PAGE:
A wee baby star at the tender age of just 2 million years has revealed itself to be quite the precocious little cosmic object.
Astronomers have discovered it has not one, but four planets in the protoplanetary disc of dust and gas that surrounds it - and they are all gargantuan, with the biggest coming in at 11 times the mass of Jupiter, and the smallest about the mass of Saturn.
Moreover, their orbits are incredibly distant. The outermost is more than 1,000 times the distance from the star than the innermost. That's the most extreme range of orbits ever observed in a planetary system; Pluto, for context, is only around 102 times the distance from the Sun as Mercury.
The star is named CI Tau, located around 500 light-years away in a star-forming region of the constellation of Taurus, and it's been a bit of a brain teaser since 2016. That's when the first of its planets - the largest of the four, the super-Jupiter named CI Tau b - was discovered, orbiting really close to the star, completing a full orbit every 9 days.
Because it's so close, it's what is known as a "hot Jupiter," which is a type of planet that shouldn't exist according to current models of planetary formation. That's because gas giants can't form that close to their host star - gravity, radiation and stellar winds prevent the gas from coalescing. Yet exist they do, seen orbiting about 1 percent of stars.
One explanation for their existence is that hot Jupiters start to form much farther out, then migrate inwards - but the estimated timescale for this is hundreds of millions of years, not two.
Piqued by this strange system, astronomers used the Atacama Large Millimeter/submillimeter Array (ALMA) to search CI Tau's protoplanetary disc for signs of other planets.
And those signs made an appearance - telltale gaps in the disc's dust, where the putative planets have cleared the space around them as they orbit the star. In order, from inner to outermost, the four planets are the giant CI Tau b; a planet roughly the same mass as Jupiter a little farther out; then the two Saturn-sized gas giants at two larger intervals.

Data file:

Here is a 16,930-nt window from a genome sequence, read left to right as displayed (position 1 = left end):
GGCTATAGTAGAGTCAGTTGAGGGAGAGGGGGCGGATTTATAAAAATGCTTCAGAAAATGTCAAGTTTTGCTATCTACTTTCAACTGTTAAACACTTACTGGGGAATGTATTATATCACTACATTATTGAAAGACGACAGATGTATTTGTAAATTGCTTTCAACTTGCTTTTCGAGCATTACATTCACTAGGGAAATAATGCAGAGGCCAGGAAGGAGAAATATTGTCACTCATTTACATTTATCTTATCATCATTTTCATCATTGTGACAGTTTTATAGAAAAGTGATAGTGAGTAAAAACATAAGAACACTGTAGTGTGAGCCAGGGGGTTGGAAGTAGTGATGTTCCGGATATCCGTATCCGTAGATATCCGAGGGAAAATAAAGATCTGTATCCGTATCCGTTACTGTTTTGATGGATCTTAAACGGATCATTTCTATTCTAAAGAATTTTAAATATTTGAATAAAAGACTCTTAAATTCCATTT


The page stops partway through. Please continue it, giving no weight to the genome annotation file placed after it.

It's believed that gas giants have to form within 10 million years of a star system's birth, or they won't form at all, but even so, the 2 million year timeline does raise some interesting questions about planetary formation - and the formation of systems that include a hot Jupiter.
But we aren't aware of any other systems this young hosting a hot Jupiter for a solid comparison with CI Tau.
"It is currently impossible to say whether the extreme planetary architecture seen in CI Tau is common in hot Jupiter systems because the way that these sibling planets were detected - through their effect on the protoplanetary disc – would not work in older systems which no longer have a protoplanetary disc," explained astronomer Cathie Clarke of Cambridge University.
If astronomers could find a similar system, it could help explain what's going on - whether, for example, the outer planets played a role in driving the two Jupiter-mass planets closer towards the star. (It's worth noting that our Solar System is a bit of an odd duck with the placement of its gas giants.)
As for the two outer planets, they're also unlike anything we've seen.
"Planet formation models tend to focus on being able to make the types of planets that have been observed already, so new discoveries don't necessarily fit the models," Clarke said.
"Saturn mass planets are supposed to form by first accumulating a solid core and then pulling in a layer of gas on top, but these processes are supposed to be very slow at large distances from the star. Most models will struggle to make planets of this mass at this distance."
The next step will be studying the system in greater detail, using multiple wavelengths such as radio and X-ray, to try and learn more about the star, its disc and its planets - and maybe turn planetary formation models upside down.
The team's research has been published in The Astrophysical Journal Letters.